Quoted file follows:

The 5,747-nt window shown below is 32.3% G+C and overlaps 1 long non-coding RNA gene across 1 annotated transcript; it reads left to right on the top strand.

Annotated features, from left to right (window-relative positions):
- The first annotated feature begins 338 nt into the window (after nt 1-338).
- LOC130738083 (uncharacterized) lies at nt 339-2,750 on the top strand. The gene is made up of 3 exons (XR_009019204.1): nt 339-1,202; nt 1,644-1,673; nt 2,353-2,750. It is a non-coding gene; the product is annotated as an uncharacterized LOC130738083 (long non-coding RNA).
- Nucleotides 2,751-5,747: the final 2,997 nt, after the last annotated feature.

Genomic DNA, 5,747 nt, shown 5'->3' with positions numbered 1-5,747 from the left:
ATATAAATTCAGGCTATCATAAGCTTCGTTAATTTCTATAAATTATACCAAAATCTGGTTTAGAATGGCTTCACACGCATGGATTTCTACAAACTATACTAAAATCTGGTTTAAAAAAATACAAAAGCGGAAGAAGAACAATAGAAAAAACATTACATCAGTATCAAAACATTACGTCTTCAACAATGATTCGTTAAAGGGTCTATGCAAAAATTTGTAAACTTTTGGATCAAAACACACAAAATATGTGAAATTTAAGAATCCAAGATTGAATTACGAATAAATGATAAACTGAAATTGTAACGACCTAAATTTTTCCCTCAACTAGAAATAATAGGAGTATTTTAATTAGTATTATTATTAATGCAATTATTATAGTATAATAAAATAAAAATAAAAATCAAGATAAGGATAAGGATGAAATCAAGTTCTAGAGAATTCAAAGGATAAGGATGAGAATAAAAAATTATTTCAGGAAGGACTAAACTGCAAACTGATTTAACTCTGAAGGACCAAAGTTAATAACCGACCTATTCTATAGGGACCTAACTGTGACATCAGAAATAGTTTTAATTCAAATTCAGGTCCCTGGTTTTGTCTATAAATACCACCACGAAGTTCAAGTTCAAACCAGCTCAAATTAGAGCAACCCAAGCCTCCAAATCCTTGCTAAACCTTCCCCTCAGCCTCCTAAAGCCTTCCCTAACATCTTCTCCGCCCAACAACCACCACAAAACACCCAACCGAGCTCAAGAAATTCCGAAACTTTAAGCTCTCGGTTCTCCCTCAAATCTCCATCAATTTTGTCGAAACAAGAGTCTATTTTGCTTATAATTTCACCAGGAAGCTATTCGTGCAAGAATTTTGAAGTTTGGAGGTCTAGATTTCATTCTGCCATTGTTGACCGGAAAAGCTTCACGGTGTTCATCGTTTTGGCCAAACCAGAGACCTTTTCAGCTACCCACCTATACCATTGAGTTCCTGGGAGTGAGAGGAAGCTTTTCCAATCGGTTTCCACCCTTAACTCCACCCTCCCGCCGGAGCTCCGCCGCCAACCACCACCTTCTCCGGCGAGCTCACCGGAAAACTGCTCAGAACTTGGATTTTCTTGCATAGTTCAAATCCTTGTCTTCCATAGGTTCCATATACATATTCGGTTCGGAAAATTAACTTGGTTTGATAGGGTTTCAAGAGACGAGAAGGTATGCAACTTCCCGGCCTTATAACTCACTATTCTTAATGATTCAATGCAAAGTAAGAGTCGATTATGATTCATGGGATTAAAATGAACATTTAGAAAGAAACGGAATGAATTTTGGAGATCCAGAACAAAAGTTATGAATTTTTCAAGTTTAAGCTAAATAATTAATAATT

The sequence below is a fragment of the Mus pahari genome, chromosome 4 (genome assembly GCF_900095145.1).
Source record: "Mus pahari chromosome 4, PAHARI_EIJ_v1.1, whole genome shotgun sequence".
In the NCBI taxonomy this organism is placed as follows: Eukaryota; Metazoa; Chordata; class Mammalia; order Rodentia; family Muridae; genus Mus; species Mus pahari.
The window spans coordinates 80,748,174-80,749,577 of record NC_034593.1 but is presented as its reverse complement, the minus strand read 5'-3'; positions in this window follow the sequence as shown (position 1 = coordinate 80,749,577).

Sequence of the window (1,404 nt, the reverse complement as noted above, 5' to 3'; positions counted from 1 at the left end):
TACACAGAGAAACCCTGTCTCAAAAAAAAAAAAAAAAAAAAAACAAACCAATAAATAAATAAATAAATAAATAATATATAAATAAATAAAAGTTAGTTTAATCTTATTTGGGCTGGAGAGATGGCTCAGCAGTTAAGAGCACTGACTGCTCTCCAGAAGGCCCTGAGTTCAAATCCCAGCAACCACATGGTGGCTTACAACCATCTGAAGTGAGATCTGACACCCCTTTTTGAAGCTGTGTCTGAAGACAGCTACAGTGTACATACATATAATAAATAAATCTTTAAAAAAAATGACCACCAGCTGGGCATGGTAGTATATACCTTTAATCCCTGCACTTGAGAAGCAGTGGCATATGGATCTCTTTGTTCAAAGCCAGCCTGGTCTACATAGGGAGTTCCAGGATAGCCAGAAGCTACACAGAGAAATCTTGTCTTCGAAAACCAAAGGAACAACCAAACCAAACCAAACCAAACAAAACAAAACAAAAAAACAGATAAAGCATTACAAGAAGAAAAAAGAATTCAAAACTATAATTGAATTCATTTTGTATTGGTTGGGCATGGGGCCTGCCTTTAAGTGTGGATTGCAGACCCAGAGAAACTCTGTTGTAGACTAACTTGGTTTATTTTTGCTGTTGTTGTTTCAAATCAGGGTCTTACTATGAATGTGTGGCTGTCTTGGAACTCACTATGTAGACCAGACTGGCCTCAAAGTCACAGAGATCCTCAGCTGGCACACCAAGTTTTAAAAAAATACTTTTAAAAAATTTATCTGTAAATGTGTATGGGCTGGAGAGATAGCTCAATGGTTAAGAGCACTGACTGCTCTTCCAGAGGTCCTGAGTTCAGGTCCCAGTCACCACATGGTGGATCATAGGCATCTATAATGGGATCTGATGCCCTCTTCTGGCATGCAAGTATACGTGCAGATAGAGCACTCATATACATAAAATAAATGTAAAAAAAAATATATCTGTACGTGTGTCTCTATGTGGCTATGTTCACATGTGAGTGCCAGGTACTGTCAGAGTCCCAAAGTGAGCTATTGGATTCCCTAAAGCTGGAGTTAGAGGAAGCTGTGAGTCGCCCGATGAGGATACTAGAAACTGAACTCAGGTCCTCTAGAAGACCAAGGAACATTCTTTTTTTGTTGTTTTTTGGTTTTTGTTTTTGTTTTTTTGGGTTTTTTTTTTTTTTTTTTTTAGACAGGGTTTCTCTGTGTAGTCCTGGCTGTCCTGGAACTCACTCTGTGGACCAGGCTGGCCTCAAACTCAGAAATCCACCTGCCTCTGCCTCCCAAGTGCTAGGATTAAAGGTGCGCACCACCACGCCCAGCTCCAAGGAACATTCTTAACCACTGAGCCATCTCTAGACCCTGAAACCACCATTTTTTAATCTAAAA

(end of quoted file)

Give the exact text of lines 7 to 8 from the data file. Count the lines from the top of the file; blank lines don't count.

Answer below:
ATATAAATTCAGGCTATCATAAGCTTCGTTAATTTCTATAAATTATACCAAAATCTGGTTTAGAATGGCTTCACACGCATGGATTTCTACAAACTATACTAAAATCTGGTTTAAAAAAATACAAAAGCGGAAGAAGAACAATAGAAAAAACATTACATCAGTATCAAAACATTACGTCTTCAACAATGATTCGTTAAAGGGTCTATGCAAAAATTTGTAAACTTTTGGATCAAAACACACAAAATATGTGAAATTTAAGAATCCAAGATTGAATTACGAATAAATGATAAACTGAAATTGTAACGACCTAAATTTTTCCCTCAACTAGAAATAATAGGAGTATTTTAATTAGTATTATTATTAATGCAATTATTATAGTATAATAAAATAAAAATAAAAATCAAGATAAGGATAAGGATGAAATCAAGTTCTAGAGAATTCAAAGGATAAGGATGAGAATAAAAAATTATTTCAGGAAGGACTAAACTGCAAACTGATTTAACTCTGAAGGACCAAAGTTAATAACCGACCTATTCTATAGGGACCTAACTGTGACATCAGAAATAGTTTTAATTCAAATTCAGGTCCCTGGTTTTGTCTATAAATACCACCACGAAGTTCAAGTTCAAACCAGCTCAAATTAGAGCAACCCAAGCCTCCAAATCCTTGCTAAACCTTCCCCTCAGCCTCCTAAAGCCTTCCCTAACATCTTCTCCGCCCAACAACCACCACAAAACACCCAACCGAGCTCAAGAAATTCCGAAACTTTAAGCTCTCGGTTCTCCCTCAAATCTCCATCAATTTTGTCGAAACAAGAGTCTATTTTGCTTATAATTTCACCAGGAAGCTATTCGTGCAAGAATTTTGAAGTTTGGAGGTCTAGATTTCATTCTGCCATTGTTGACCGGAAAAGCTTCACGGTGTTCATCGTTTTGGCCAAACCAGAGACCTTTTCAGCTACCCACCTATACCATTGAGTTCCTGGGAGTGAGAGGAAGCTTTTCCAATCGGTTTCCACCCTTAACTCCACCCTCCCGCCGGAGCTCCGCCGCCAACCACCACCTTCTCCGGCGAGCTCACCGGAAAACTGCTCAGAACTTGGATTTTCTTGCATAGTTCAAATCCTTGTCTTCCATAGGTTCCATATACATATTCGGTTCGGAAAATTAACTTGGTTTGATAGGGTTTCAAGAGACGAGAAGGTATGCAACTTCCCGGCCTTATAACTCACTATTCTTAATGATTCAATGCAAAGTAAGAGTCGATTATGATTCATGGGATTAAAATGAACATTTAGAAAGAAACGGAATGAATTTTGGAGATCCAGAACAAAAGTTATGAATTTTTCAAGTTTAAGCTAAATAATTAATAATT

The sequence below is a fragment of the Mus pahari genome, chromosome 4 (genome assembly GCF_900095145.1).